If your Puppy has just been diagnosed with developmental joint disease such as hip dysplasia, you are most likely still shocked and upset. With all your good intentions of researching your breeder and checking the parents you never envisaged you would be in this situation.
What is hip dysplasia?
Hip dysplasia is abnormal development of the hip joint, which has a strong genetic component but can also be influenced by environmental factors such as diet, weight and exercise. Affected puppies have normal hips at birth but by two weeks of age, changes have already begun to occur. The joints are predisposed to laxity and become unstable. As the bone remodels the shape of the hip joints become abnormal. The instability and abnormal loading through the joint causes tissue stretching and damage to joint cartilage. As a result osteoarthritis will occur leading to various degrees of dysfunction and pain.
Has my dog got hip dysplasia?
Larger pure breed dogs such as Labradors, German Shepherds and Rottweilers are typically affected but it can occur in any breed. Signs and symptoms are usually noticeable from 4 to 10 months of age. Definitive diagnosis will be made by your veterinary surgeon by manipulation the hips to assess for laxity and X-Rays to confirm the laxity and identify any signs of arthritis.
What are the signs and symptoms?
• Stiffness after exercise / Difficulty getting up
• Failure to build muscle over the hindquarters
• Reluctance to exercise or play (due to pain)
• Bunny hopping
• Occasional clicking of the joint(s)
• Lying down more than normal
• Swaying pelvis during gait with back legs close together
What can be done?
There is a natural tendency for puppies with mild hip dysplasia to overcome acute pain as they mature. This is due to progressive fibrosis and thickening of the joint capsule, which provides better stability. Although this sounds positive, please do not forget that this is the inevitable secondary arthritic phase of the disease process and can present problems in itself which need careful management. It may take 18 months for symptoms to subside. In some dogs with mild dysplasia, the disease may go undetected and they may go on to lead fairly normal active adult lives.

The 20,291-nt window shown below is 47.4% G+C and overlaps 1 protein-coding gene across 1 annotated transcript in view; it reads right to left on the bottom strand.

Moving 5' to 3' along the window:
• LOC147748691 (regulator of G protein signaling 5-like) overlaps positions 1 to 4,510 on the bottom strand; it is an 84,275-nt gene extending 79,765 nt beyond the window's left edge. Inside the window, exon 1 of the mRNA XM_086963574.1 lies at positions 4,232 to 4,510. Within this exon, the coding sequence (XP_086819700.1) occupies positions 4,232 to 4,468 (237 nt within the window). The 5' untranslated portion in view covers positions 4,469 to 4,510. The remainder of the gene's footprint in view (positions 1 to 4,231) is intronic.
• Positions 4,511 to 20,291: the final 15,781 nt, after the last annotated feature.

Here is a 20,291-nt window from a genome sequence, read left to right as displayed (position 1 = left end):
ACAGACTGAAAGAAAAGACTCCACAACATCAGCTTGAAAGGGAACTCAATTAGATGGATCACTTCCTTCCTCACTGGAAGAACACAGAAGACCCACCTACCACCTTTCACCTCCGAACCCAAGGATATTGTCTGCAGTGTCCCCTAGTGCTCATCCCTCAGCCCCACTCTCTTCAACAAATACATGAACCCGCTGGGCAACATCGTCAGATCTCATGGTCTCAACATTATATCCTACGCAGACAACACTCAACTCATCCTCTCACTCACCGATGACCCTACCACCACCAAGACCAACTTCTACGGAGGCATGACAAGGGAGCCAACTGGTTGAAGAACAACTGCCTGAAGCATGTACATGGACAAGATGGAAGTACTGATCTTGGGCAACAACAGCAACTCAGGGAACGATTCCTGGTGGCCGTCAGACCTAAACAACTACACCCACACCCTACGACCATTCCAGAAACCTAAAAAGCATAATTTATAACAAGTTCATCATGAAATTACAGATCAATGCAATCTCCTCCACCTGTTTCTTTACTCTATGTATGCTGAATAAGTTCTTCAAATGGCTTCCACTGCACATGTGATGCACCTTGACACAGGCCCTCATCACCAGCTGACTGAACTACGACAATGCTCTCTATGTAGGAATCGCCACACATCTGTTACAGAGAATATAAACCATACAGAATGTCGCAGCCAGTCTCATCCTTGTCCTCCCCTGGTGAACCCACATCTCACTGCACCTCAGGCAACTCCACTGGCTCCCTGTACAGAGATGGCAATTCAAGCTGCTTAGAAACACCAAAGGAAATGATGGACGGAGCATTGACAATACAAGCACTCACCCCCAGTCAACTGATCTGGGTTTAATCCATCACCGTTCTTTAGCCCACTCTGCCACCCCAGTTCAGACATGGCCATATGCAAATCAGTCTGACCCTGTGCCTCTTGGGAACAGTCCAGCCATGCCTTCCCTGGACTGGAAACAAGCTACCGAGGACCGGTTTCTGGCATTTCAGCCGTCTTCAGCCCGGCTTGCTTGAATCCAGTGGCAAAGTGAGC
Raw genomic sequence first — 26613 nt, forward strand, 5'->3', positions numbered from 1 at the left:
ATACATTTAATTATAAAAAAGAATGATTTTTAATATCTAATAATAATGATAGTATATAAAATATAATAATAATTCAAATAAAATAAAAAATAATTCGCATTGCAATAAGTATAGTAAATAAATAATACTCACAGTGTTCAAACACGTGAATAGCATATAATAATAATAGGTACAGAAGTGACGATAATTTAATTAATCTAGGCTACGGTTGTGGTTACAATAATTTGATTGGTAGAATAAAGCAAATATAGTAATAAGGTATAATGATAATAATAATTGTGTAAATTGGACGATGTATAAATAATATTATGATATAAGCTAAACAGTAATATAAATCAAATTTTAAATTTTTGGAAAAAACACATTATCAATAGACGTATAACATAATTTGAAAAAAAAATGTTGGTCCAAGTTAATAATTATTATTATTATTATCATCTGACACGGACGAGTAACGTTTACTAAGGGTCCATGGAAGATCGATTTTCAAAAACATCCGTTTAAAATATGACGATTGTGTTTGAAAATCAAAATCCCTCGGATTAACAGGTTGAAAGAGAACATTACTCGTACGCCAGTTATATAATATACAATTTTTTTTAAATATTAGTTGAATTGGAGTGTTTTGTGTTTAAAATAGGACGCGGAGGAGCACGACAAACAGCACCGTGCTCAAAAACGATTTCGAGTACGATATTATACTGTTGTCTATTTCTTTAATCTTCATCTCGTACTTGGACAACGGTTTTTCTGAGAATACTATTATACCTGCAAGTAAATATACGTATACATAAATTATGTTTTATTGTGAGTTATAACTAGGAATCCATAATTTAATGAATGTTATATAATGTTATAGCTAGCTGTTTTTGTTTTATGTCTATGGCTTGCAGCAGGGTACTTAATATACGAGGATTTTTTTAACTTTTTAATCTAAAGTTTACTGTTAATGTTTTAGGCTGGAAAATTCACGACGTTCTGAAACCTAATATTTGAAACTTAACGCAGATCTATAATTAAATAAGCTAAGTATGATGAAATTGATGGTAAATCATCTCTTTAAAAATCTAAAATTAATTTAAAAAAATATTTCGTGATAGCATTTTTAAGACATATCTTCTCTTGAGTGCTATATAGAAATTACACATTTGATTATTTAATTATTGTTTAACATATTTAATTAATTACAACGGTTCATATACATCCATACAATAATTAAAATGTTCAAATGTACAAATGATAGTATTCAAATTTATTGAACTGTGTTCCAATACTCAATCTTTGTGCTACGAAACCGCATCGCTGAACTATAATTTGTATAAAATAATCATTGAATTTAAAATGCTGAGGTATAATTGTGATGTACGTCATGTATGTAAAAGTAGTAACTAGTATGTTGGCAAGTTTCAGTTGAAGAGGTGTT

In more severe cases, pain and lameness will become evident and treatment of the condition is required. Conservative management is an option and needs to be discussed with your vet or vet physio. Physiotherapy, hydrotherapy, controlled exercise, joint supplements, diet and weight management and lifestyle all play an important part in the successful management of HD.
There are important changes you can make to your dog's lifestyle right now that may improve their situation.
Despite conservative management, in severe cases and if pain cannot be satisfactorily controlled surgical intervention may be appropriate. In this instance your vet may refer you to a specialist referral centre for orthopaedic cases. The veterinary surgeon will discuss with you the best surgical options based on the individual circumstances of your pet. Techniques may include total hip replacement or femoral head and neck excision.
If surgery has been advised - please do not put this off. Often if the underlying joint disease is severe, prompt surgery by a specialist orthopaedic surgeon will provide the best chance of reducing pain and a better opportunity for your dog to lead a relatively "normal" active life in the future
How can physiotherapy help?
Physiotherapy aims to reduce pain and improve function and well being. Physical rehabilitation techniques are used to improve functional hip stability, range of motion, proprioception, muscle bulk and strength. Owner education, lifestyle modification, exercise advice and weight management are key for your pet to achieve optimum comfort, function and a good quality of life for the future.
Treatment will depend on the stage your dog is at and may include:
• Joint range of motion/stretches
• Joint mobilisation techniques
• Active strengthening exercises
• Balance/proprioceptive exercise
• Pain relief where necessary
• Prescription of home exercises
• Advice on controlled exercise